If you are making $45,000 a year ($3,750 a month), you are eligible for a company match up to 6% of that amount or, $2,700 every year ($225 a month). So if you contribute $2,700 a year into your 401(k) plan, your company will throw in another $1,350 (which is 50%).
Even though you only put in $2,700, your account will have $4,050 at the end of the year. This is free money. A 50% guaranteed instant return on investment is not easy to find anywhere else.
Investing in a 401(k) plan with a match just makes sense. Not doing so is equivalent to throwing money away. At the very least, one must invest at least up to the limit your company matches your contributions.
Some companies match 8%, some match 10%. Some companies even match your contribution dollar for dollar. In those cases you just CANNOT afford to ignore this investment vehicles.
In a previous life, my company matched 100% (or dollar per dollar) of the first 6% of my contribution. They also contributed an additional 3% regardless of my contribution behavior.
This is a difficult question to answer because we all have different levels of income and lifestyles. However, we all should put aside some money each time we earn it for a better future. We all know what the social security program is projected to do.
If you are living a financially responsible and conscious lifestyle, chances are you are left with a good amount of surplus each month after you pay the bills. A rule of thumb that I have followed and that has worked very well for me is that 8-12% of my money immediately goes into a retirement fund, whether a 401k or an IRA.
A discretionary percentage goes into a charity bucket, and a percentage goes into a savings bucket. The entire funding system is automated based on pre-specified rules so I don’t have to spend even a minute on it. It can really be that easy.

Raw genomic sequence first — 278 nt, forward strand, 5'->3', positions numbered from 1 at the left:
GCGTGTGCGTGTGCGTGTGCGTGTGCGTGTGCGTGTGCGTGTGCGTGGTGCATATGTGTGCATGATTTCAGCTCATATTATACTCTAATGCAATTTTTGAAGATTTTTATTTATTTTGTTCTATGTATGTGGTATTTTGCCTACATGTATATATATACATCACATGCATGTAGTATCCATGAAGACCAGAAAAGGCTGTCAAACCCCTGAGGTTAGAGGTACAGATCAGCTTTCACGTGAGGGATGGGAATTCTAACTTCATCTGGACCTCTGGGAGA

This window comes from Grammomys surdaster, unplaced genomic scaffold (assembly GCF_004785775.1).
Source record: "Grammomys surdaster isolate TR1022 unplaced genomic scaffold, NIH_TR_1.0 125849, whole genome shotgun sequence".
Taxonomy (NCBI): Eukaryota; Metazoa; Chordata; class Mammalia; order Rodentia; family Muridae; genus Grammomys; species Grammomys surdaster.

Setting up direct deposit automated arrangements between various accounts is how I am able to automate this process, and this especially works for those who have little or no discipline.
There are two specific benefits that stick out to me in doing this. First, if you don’t see this money, it will feel like you are not even earning it, yet your savings and retirement accounts builds steadily over time.
The second benefit is dollar cost averaging. When you are setting money aside in your retirement fund every month, the money is used by the fund managers to buy stocks, bonds, mutual funds, etc.
Because the value of these financial instruments fluctuate, contributing a steady amount every month ensures that you are buying them when they are priced high equally as much as when they are priced low.
For example, if you invest $100 this month, the fund manager can buy shares of company X stock worth $25 a share. Next month, company X’s share price may drop to $20. So if you contribute another $100 next month, you will get 5 shares of company X stock instead of 4.
So now you have a total of 9 shares for a total investment of $200. $200 divided by 9 is $22.22. This is the amount you paid per share of stock over a two month period. This kind of investing minimizes your risk and historically has led to positive long term gains.
This was a summary of my perspective on saving and investing. This perspective has helped me become a better manager of my finances.
Depending on the level of financial savvy you are at, this may be old news to you. If you are relatively new to personal finance, I hope you took away a thing or two.
If you are looking to read and learn more about the subject of saving and investing, as well as personal finance in general, two good starter books are Suze Orman’s Money Book for the YFB and Dave Ramsey’s Total Money MakeOver
What about you? What are your thoughts on saving and investing? Do you see it in another way? Do you have any specific tips that can help our readers become better money managers?